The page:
The First Folio of Shakespeare is a unique literary treasure. Collected, edited, and published in 1623 by Shakespeare’s close friends and fellow actors John Heminge and Henry Condell, the nearly 1,000-page book collects 36 of the Bard’s plays – 18 of which had never before appeared in print. Without the First Folio, Shakespearean masterpieces such as Twelfth Night, Julius Caesar, and Taming of the Shrew would have been lost forever. On Sunday, February 14th at 3 pm, Helen Page – Professor Emerita of English at Oakton Community College – and Joseph Page – actor with the Muse of Fire Theater Company – will visit EPL to explore this great book’s fascinating history as part of #DiscoverWill: Illinois Libraries Celebrate Shakespeare’s First Folio. In anticipation of their lecture “The First Folio: How We Almost Lost Macbeth,” we recently spoke with the Pages via email about the technical definition of a “folio,” Shakespeare’s creative process, the literary significance of the 1623 First Folio, and the “Anti-Shakespeare” movement.
Poet Dean Young
This month for Poetry 365 we’re highlighting Dean Young’s excellent new book Shock by Shock. Influenced by the New York School poets and Surrealists such as Andre Breton, this twelfth collection from the Pulitzer Prize finalist is his first of all-new work since undergoing a life-saving heart transplant in 2011. Slightly more meditative while still bursting with his trademark wit and agile imagery, these finely-crafted poems show why the American Academy of Arts and Letters named Young “one of the most inventive and satisfying poets writing today.” So don’t miss this terrific new book, sample a library-related poem below, and make sure to stop back next month for Poetry 365.
We are very pleased to introduce photographer and ETHS junior Oliver Baldwin Edwards as the next featured artist in our ongoing exhibition series Local Art @ EPL. His show Traveling Light: Morocco is currently on display on the 2nd floor of EPL’s Main Library where you can catch it through the end of February. In August 2015 Edwards made his sixth visit to Morocco traveling from the Atlantic coast through the Middle and High Atlas Mountains and into the Sahara. Whether beneath the harsh North African sun or the clear night of the desert, his striking portraits and landscapes are alive with a maturing curiosity, respect for the Moroccan people, and a fascination with the experience of travel. You can meet Edwards and learn more about his photography at a reception on Thursday, February 18th at 4:30 pm, and make sure to check back with Off the Shelf later in the month for a featured interview with the artist himself. Stay tuned.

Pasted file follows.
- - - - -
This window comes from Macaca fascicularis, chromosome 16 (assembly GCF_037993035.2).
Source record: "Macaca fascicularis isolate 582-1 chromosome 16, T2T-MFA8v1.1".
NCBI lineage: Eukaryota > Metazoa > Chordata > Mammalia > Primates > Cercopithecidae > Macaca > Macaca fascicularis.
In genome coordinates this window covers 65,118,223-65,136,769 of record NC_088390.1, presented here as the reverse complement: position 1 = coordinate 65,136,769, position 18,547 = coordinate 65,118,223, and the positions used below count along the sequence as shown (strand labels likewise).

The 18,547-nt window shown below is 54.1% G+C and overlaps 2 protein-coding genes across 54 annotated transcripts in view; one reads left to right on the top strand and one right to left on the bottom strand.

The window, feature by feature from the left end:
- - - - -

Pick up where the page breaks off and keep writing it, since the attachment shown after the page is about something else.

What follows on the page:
Silk Road Rising is a Chicago theatre company founded in 2002 with the mission of “telling stories through primarily Asian American and Middle Eastern American lenses.” On Monday, February 8th at 7 pm, they join EPL in sponsoring the lecture “Shakespeare in the Middle East” featuring the former Syrian Minister of Culture and award-winning author Riad Ismat. One of six February programs planned as part of #DiscoverWill: Illinois Libraries Celebrate Shakespeare’s First Folio, “Shakespeare in the Middle East” will explore the lengthy performance history of the Bard’s work in the region and how it connects today to a broader Middle Eastern audience. In anticipation of this fascinating program, we recently spoke via email with Silk Road Rising’s Founding Artistic Director Jamil Khoury about the company’s 2007 adaptation of The Merchant of Venice and the challenges of translating Shakespeare for a non-Christian, Arabic-speaking audience.
We are excited to introduce Julie Cowan – an Evanston graphic designer and the founder of artruck and archKIDecture – as the next featured artist in our ongoing exhibition series Local Art @ EPL. Her show is currently on display on the 2nd floor of EPL’s Main Library where you can catch it through the end of January. Influenced by her work with master printer Tomas Svoboda in Prague, Cowan’s exhibit features a striking series of electronically-manipulated photographic images layered with multiple stages of printmaking and coloring. Focusing on her interests in architecture and portraiture, her work explores “how space affects us, invades us and defines us.” You can see more of Cowan’s art by visiting her website, and make sure to stop back later in the month for a featured interview with the artist herself. Stay tuned.
“Chaos to Order” by James Hedrick (2nd Place)
Don’t miss the twelve stunning winners of Northwestern University’s 2015 Scientific Images Contest as they make their annual stop at EPL. Selected by a panel of artists, scientists, and community leaders, the eye-popping images were captured during wide-ranging scientific research and “invite you to enjoy both the aesthetics and innovation of NU science.” Prints of the images are available for purchase, and you can learn more about the annual contest by visiting HELIX – an online magazine produced by NU’s Science in Society.
We are pleased to welcome Chicagoland art therapist and portrait artist Anthony Porter as the next to be featured in our ongoing exhibition series Local Art @ EPL. His show Civil Rights (The 1960s) is currently on display on the 2nd floor of EPL’s Main Library where you can catch it through January 2. Influenced by his studies at the School of the Art Institute, Porter’s exhibit features two dozen imaginative portraits of civil rights leaders such as Dr. Martin Luther King Jr., Muhammad Ali, Malcolm X, and the Kennedys. You can meet Mr. Porter at a closing reception on Tuesday, December 29th at 7 pm, and make sure to visit Off the Shelf later in the month for a featured interview with the artist himself. Stay tuned.